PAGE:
By MARK HARRINGTON
Updated March 1, 2015 10:40 PM

 

Detail photo of an old electric meter on a house in Suffolk on the afternoon of August 4, 2014. Photo Credit: Newsday / Thomas A. Ferrara

It’s not just electric rates that will change if a three-year rate plan proposed by LIPA and PSEG Long Island is approved by LIPA’s board by year’s end.

A proposed update of the Long Island Power Authority’s official rule book gives operator PSEG the ability to increase rates beyond a proposed 3.9 percent rate hike to pay for certain debt, power and storm costs, to charge more for utility-pole attachments and fines, and to have more leverage in altering future bills.

Public hearings on the new rates and other rule changes start Monday in Riverhead.

A Newsday review of the 421-page document, known as the LIPA tariff, shows dozens of minor and some major changes, including dropping all references to the name “LIPA” in favor of “the authority.” The new rules expand the categories for which the utility can “periodically” adjust bills or rates, beyond the proposed delivery charge increase of between 3.8 percent and 3.9 percent over the next three years.

In addition to the currently allowable adjustments for fuel and power costs, efficiency and renewables, and taxes, the new rules would allow PSEG-LIPA to make “periodic” changes through a new “Delivery Service Adjustment” category.

Included in that adjustment are costs tied to LIPA’s $5 billion power-supply agreement with National Grid, funding for a storm-reserve fund and certain debt-service costs. The tariff doesn’t list a specific limit on the amount the charges could change.

“My concern is that the adjustment could function as a blank check to make the rate even higher” than 3.9 percent, LIPA trustee Matthew Cordaro said. “It makes the rate almost academic.”

PSEG called the delivery service adjustment a “cost tracker for three costs that are out of the control of the utility.”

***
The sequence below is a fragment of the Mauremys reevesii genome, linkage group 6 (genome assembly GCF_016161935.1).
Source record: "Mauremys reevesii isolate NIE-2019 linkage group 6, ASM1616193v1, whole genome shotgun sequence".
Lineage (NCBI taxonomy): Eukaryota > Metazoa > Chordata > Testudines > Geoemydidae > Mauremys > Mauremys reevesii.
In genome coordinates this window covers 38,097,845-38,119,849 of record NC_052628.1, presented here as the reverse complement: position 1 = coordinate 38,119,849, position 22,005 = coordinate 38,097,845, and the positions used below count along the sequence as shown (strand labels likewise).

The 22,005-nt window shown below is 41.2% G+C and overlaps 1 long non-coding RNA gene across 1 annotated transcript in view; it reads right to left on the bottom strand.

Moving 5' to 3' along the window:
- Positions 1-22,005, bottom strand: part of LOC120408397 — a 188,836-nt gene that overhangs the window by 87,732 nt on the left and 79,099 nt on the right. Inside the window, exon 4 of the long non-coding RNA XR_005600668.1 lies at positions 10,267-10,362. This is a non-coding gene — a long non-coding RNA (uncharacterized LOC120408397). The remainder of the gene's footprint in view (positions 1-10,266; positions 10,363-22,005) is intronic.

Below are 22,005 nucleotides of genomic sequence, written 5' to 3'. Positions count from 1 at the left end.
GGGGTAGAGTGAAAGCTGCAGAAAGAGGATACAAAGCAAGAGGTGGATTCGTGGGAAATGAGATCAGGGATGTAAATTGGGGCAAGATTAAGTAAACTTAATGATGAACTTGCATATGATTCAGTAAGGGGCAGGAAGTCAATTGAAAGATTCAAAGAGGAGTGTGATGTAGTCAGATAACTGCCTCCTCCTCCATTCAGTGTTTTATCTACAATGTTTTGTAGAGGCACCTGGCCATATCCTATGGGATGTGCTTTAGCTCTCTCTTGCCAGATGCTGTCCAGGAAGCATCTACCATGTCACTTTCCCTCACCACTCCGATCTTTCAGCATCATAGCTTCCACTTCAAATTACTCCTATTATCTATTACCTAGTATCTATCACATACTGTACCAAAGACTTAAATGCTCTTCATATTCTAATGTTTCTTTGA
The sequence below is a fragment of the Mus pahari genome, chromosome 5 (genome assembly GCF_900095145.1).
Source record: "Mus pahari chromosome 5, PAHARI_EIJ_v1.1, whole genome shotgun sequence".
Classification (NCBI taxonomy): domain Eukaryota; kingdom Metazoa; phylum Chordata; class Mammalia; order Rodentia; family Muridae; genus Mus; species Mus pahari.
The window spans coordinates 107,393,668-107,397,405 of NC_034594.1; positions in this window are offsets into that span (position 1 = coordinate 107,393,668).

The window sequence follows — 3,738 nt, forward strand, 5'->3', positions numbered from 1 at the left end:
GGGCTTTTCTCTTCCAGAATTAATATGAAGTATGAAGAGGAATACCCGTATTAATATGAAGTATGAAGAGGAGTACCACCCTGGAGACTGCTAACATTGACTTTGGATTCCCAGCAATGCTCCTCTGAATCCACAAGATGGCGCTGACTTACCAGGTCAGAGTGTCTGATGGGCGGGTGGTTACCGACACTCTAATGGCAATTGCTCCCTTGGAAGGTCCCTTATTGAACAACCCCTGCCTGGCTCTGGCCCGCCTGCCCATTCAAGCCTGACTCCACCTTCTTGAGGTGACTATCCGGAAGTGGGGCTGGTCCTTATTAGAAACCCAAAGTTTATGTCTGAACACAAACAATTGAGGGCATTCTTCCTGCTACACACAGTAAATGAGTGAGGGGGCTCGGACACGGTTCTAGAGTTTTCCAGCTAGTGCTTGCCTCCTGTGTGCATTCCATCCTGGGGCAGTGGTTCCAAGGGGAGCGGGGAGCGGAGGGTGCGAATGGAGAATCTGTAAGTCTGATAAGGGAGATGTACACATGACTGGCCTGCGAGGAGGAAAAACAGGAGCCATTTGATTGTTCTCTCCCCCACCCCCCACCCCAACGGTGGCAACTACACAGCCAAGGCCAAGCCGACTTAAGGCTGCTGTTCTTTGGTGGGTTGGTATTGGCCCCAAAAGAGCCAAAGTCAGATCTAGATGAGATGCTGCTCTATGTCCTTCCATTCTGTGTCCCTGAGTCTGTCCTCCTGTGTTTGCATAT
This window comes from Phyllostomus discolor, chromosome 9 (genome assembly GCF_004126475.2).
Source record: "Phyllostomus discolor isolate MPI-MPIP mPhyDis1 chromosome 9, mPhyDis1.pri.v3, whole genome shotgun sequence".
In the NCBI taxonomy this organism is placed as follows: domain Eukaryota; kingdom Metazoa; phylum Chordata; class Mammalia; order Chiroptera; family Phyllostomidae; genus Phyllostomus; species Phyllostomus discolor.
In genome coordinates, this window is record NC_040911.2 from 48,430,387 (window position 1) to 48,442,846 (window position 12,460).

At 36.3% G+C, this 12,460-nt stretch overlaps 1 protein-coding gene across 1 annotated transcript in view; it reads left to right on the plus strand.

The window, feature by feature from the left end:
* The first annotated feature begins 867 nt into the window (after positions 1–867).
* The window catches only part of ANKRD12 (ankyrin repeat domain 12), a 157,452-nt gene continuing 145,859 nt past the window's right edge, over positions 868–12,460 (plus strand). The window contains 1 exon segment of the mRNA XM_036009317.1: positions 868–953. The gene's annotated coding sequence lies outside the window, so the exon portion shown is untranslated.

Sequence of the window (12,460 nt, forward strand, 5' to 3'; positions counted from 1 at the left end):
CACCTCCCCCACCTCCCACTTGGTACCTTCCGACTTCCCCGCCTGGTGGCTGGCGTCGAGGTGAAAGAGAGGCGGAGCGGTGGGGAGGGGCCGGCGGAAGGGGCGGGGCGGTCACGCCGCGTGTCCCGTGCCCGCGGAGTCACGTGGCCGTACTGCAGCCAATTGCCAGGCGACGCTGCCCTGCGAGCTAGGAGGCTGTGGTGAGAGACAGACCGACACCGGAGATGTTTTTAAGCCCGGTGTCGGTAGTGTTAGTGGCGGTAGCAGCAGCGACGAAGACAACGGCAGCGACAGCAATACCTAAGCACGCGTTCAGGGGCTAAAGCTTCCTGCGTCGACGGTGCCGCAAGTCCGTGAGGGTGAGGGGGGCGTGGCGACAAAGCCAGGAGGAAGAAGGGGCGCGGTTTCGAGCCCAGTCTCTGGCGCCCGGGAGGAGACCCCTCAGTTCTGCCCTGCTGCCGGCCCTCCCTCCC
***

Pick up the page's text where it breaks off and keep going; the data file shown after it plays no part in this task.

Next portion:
Another new factor that could affect rates — up or down — is a mechanism called revenue decoupling. The mechanism, approved by LIPA trustees last year, lets LIPA recoup its costs when green-energy measures and cooler weather result in lost sales.

Consumer complaint procedures also would be changed.

Like the old rules, the new tariff states that any complaint about bills, deposits and service problems should first be brought to the utility, in this case PSEG. If PSEG doesn’t resolve the problem to customers’ satisfaction, they can file a complaint with the state Department of Public Service. But under the new rules, the appeals process for DPS decisions would move to the “Office of Secretary” at the department’s Albany office, rather than LIPA’s president and chief executive, to whom customers currently file appeals.

The DPS office on Long Island also will review the LIPA rate proposal and make recommendations on any proposed changes, but ultimate approval rests with the LIPA board.

PSEG said the proposed revision “was made at the request of the New York State Department of Public Service.”

The new rule book eliminates numerous classes of special rate codes, some grandfathered in from the days when the Long Island Lighting Co. ran the utility. Some offered seasonal discounts on power for certain classes of customers. PSEG said it proposed eliminating the codes to “clean up the billing system.”

Cable and communication companies that want to attach equipment to LIPA utility poles will see the fee increased to $11.98 per pole per year from a current $9.68. PSEG said the change “moves the penalty to the second lowest in New York State.”

For items such as flags or other “patriotic, civic or ceremonial” attachment, the fee jumps to $6.19 per pole per year from a current $5. LIPA can waive the fee at its discretion.

PSEG is increasing the fee for when it is unable to gain access to a nonresidential customer’s meter to $100 per month, compared with the current $50. PSEG said the change is in line with the state’s “authorized amount.”

Customers who connect to electric service without the utilities’ authorization would be billed a $160 removal charge under the new rules. LIPA previously has not had such a penalty.

The new rules would allow the utility to provide just a single reconciliation of a customer’s balanced billing account per year. Currently, that comparison of the monthly bill against the year-to-date accrued balance is done every other month.

PSEG spokesman Jeff Weir said the utility proposed the change to “simplify the language to reflect what other utilities are doing,” and said there is no plan to discontinue the bimonthly comparisons “at this point in time.”

Starting in January, the daily-service charge that LIPA-PSEG apply to all customers simply to be connected to the grid for most residential rate codes would jump to 5 cents a day from a current 3.6 cents per day. The cost increases incrementally over the three-year rate plan, jumping from a current $10.80 a month to $20.

Certain business customers also would see increases in that daily service charge, some doubling from a current $1.40 a day to $2.80 starting in 2016. Daily charges also are going up for traffic signals and certain outdoor lighting applications.